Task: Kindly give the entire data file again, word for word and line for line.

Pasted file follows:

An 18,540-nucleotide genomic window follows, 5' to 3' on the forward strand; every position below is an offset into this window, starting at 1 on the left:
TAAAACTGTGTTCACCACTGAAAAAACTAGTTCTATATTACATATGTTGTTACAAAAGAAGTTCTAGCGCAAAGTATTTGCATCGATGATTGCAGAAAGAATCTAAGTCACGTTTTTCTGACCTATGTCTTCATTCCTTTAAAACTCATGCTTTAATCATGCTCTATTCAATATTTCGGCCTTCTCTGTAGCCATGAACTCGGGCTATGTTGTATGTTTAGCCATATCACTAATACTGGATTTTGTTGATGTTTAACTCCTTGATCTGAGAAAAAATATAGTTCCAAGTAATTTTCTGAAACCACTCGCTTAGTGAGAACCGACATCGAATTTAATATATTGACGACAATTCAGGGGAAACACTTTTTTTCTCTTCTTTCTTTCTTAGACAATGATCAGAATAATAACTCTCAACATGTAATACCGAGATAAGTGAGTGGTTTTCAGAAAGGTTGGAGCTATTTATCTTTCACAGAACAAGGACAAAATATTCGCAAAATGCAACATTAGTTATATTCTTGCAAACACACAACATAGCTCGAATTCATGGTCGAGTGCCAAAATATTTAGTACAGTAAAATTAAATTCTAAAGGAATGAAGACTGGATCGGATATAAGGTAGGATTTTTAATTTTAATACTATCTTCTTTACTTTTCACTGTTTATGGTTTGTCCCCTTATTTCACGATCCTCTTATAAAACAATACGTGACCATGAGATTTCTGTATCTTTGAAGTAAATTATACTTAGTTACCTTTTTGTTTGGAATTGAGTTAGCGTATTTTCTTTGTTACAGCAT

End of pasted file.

An 18,540-nucleotide genomic window follows, 5' to 3' on the forward strand; every position below is an offset into this window, starting at 1 on the left:
TAAAACTGTGTTCACCACTGAAAAAACTAGTTCTATATTACATATGTTGTTACAAAAGAAGTTCTAGCGCAAAGTATTTGCATCGATGATTGCAGAAAGAATCTAAGTCACGTTTTTCTGACCTATGTCTTCATTCCTTTAAAACTCATGCTTTAATCATGCTCTATTCAATATTTCGGCCTTCTCTGTAGCCATGAACTCGGGCTATGTTGTATGTTTAGCCATATCACTAATACTGGATTTTGTTGATGTTTAACTCCTTGATCTGAGAAAAAATATAGTTCCAAGTAATTTTCTGAAACCACTCGCTTAGTGAGAACCGACATCGAATTTAATATATTGACGACAATTCAGGGGAAACACTTTTTTTCTCTTCTTTCTTTCTTAGACAATGATCAGAATAATAACTCTCAACATGTAATACCGAGATAAGTGAGTGGTTTTCAGAAAGGTTGGAGCTATTTATCTTTCACAGAACAAGGACAAAATATTCGCAAAATGCAACATTAGTTATATTCTTGCAAACACACAACATAGCTCGAATTCATGGTCGAGTGCCAAAATATTTAGTACAGTAAAATTAAATTCTAAAGGAATGAAGACTGGATCGGATATAAGGTAGGATTTTTAATTTTAATACTATCTTCTTTACTTTTCACTGTTTATGGTTTGTCCCCTTATTTCACGATCCTCTTATAAAACAATACGTGACCATGAGATTTCTGTATCTTTGAAGTAAATTATACTTAGTTACCTTTTTGTTTGGAATTGAGTTAGCGTATTTTCTTTGTTACAGCAT